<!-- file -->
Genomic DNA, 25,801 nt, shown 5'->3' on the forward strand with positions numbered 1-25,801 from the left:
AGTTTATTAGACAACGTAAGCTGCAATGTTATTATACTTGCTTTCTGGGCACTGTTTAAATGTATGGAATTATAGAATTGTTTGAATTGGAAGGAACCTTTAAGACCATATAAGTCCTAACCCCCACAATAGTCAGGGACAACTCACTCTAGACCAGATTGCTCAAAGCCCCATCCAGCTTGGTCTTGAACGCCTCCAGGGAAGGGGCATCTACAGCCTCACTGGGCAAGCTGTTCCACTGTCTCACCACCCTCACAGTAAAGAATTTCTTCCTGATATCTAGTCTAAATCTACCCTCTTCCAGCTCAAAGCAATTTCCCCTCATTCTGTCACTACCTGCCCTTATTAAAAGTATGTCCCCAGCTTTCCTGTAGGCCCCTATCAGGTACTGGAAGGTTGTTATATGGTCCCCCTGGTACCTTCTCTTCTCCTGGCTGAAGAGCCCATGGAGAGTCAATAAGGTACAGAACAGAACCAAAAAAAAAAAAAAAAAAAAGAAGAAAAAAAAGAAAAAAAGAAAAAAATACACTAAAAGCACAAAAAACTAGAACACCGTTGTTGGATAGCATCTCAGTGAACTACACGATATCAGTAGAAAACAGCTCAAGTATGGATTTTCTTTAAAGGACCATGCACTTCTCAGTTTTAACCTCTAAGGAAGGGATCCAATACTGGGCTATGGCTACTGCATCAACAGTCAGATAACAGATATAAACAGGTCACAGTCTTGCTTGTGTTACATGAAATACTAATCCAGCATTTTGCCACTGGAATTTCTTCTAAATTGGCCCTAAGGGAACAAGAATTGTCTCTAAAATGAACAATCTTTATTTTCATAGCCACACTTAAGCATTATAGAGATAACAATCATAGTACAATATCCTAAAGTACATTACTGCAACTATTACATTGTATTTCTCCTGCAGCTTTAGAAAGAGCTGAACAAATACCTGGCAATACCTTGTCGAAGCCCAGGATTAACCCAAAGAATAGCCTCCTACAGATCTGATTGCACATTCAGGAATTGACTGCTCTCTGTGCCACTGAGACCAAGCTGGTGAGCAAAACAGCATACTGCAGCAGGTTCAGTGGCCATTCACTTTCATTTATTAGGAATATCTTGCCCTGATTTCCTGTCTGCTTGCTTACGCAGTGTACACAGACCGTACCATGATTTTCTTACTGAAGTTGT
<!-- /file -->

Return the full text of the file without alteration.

Genomic DNA, 25,801 nt, shown 5'->3' on the forward strand with positions numbered 1-25,801 from the left:
AGTTTATTAGACAACGTAAGCTGCAATGTTATTATACTTGCTTTCTGGGCACTGTTTAAATGTATGGAATTATAGAATTGTTTGAATTGGAAGGAACCTTTAAGACCATATAAGTCCTAACCCCCACAATAGTCAGGGACAACTCACTCTAGACCAGATTGCTCAAAGCCCCATCCAGCTTGGTCTTGAACGCCTCCAGGGAAGGGGCATCTACAGCCTCACTGGGCAAGCTGTTCCACTGTCTCACCACCCTCACAGTAAAGAATTTCTTCCTGATATCTAGTCTAAATCTACCCTCTTCCAGCTCAAAGCAATTTCCCCTCATTCTGTCACTACCTGCCCTTATTAAAAGTATGTCCCCAGCTTTCCTGTAGGCCCCTATCAGGTACTGGAAGGTTGTTATATGGTCCCCCTGGTACCTTCTCTTCTCCTGGCTGAAGAGCCCATGGAGAGTCAATAAGGTACAGAACAGAACCAAAAAAAAAAAAAAAAAAAAGAAGAAAAAAAAGAAAAAAAGAAAAAAATACACTAAAAGCACAAAAAACTAGAACACCGTTGTTGGATAGCATCTCAGTGAACTACACGATATCAGTAGAAAACAGCTCAAGTATGGATTTTCTTTAAAGGACCATGCACTTCTCAGTTTTAACCTCTAAGGAAGGGATCCAATACTGGGCTATGGCTACTGCATCAACAGTCAGATAACAGATATAAACAGGTCACAGTCTTGCTTGTGTTACATGAAATACTAATCCAGCATTTTGCCACTGGAATTTCTTCTAAATTGGCCCTAAGGGAACAAGAATTGTCTCTAAAATGAACAATCTTTATTTTCATAGCCACACTTAAGCATTATAGAGATAACAATCATAGTACAATATCCTAAAGTACATTACTGCAACTATTACATTGTATTTCTCCTGCAGCTTTAGAAAGAGCTGAACAAATACCTGGCAATACCTTGTCGAAGCCCAGGATTAACCCAAAGAATAGCCTCCTACAGATCTGATTGCACATTCAGGAATTGACTGCTCTCTGTGCCACTGAGACCAAGCTGGTGAGCAAAACAGCATACTGCAGCAGGTTCAGTGGCCATTCACTTTCATTTATTAGGAATATCTTGCCCTGATTTCCTGTCTGCTTGCTTACGCAGTGTACACAGACCGTACCATGATTTTCTTACTGAAGTTGT